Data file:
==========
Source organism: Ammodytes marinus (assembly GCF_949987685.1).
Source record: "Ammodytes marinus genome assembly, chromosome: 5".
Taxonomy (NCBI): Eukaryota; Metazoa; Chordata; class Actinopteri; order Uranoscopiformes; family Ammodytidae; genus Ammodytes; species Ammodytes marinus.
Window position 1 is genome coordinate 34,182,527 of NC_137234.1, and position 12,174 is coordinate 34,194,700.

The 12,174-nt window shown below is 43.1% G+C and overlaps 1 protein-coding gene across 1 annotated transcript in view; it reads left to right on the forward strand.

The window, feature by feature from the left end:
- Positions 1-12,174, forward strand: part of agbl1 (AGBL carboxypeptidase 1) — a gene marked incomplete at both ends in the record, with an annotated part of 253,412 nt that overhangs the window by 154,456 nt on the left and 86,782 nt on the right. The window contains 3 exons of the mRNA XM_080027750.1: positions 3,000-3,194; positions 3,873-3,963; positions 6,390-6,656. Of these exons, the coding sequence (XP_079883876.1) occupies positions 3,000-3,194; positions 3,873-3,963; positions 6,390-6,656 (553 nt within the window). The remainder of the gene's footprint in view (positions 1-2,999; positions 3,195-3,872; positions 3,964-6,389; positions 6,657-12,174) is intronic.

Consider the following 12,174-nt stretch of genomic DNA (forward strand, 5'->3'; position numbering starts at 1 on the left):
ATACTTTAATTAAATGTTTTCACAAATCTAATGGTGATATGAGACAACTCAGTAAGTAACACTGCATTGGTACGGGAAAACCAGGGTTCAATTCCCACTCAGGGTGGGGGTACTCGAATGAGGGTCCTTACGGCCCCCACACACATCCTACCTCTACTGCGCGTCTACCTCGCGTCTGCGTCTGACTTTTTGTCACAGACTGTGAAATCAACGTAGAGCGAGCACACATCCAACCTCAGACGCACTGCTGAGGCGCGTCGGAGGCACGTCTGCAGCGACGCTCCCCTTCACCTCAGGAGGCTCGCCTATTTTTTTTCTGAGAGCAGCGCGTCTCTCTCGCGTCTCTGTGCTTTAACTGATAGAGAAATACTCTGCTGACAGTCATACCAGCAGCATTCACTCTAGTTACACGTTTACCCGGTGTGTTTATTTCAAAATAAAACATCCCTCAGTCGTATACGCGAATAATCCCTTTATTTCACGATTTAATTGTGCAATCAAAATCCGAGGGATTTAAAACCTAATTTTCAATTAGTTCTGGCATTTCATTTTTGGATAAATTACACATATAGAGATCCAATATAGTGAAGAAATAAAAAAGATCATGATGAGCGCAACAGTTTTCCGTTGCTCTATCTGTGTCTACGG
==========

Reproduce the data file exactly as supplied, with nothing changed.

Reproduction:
Source organism: Ammodytes marinus (assembly GCF_949987685.1).
Source record: "Ammodytes marinus genome assembly, chromosome: 5".
Taxonomy (NCBI): Eukaryota; Metazoa; Chordata; class Actinopteri; order Uranoscopiformes; family Ammodytidae; genus Ammodytes; species Ammodytes marinus.
Window position 1 is genome coordinate 34,182,527 of NC_137234.1, and position 12,174 is coordinate 34,194,700.

The 12,174-nt window shown below is 43.1% G+C and overlaps 1 protein-coding gene across 1 annotated transcript in view; it reads left to right on the forward strand.

The window, feature by feature from the left end:
- Positions 1-12,174, forward strand: part of agbl1 (AGBL carboxypeptidase 1) — a gene marked incomplete at both ends in the record, with an annotated part of 253,412 nt that overhangs the window by 154,456 nt on the left and 86,782 nt on the right. The window contains 3 exons of the mRNA XM_080027750.1: positions 3,000-3,194; positions 3,873-3,963; positions 6,390-6,656. Of these exons, the coding sequence (XP_079883876.1) occupies positions 3,000-3,194; positions 3,873-3,963; positions 6,390-6,656 (553 nt within the window). The remainder of the gene's footprint in view (positions 1-2,999; positions 3,195-3,872; positions 3,964-6,389; positions 6,657-12,174) is intronic.

Consider the following 12,174-nt stretch of genomic DNA (forward strand, 5'->3'; position numbering starts at 1 on the left):
ATACTTTAATTAAATGTTTTCACAAATCTAATGGTGATATGAGACAACTCAGTAAGTAACACTGCATTGGTACGGGAAAACCAGGGTTCAATTCCCACTCAGGGTGGGGGTACTCGAATGAGGGTCCTTACGGCCCCCACACACATCCTACCTCTACTGCGCGTCTACCTCGCGTCTGCGTCTGACTTTTTGTCACAGACTGTGAAATCAACGTAGAGCGAGCACACATCCAACCTCAGACGCACTGCTGAGGCGCGTCGGAGGCACGTCTGCAGCGACGCTCCCCTTCACCTCAGGAGGCTCGCCTATTTTTTTTCTGAGAGCAGCGCGTCTCTCTCGCGTCTCTGTGCTTTAACTGATAGAGAAATACTCTGCTGACAGTCATACCAGCAGCATTCACTCTAGTTACACGTTTACCCGGTGTGTTTATTTCAAAATAAAACATCCCTCAGTCGTATACGCGAATAATCCCTTTATTTCACGATTTAATTGTGCAATCAAAATCCGAGGGATTTAAAACCTAATTTTCAATTAGTTCTGGCATTTCATTTTTGGATAAATTACACATATAGAGATCCAATATAGTGAAGAAATAAAAAAGATCATGATGAGCGCAACAGTTTTCCGTTGCTCTATCTGTGTCTACGG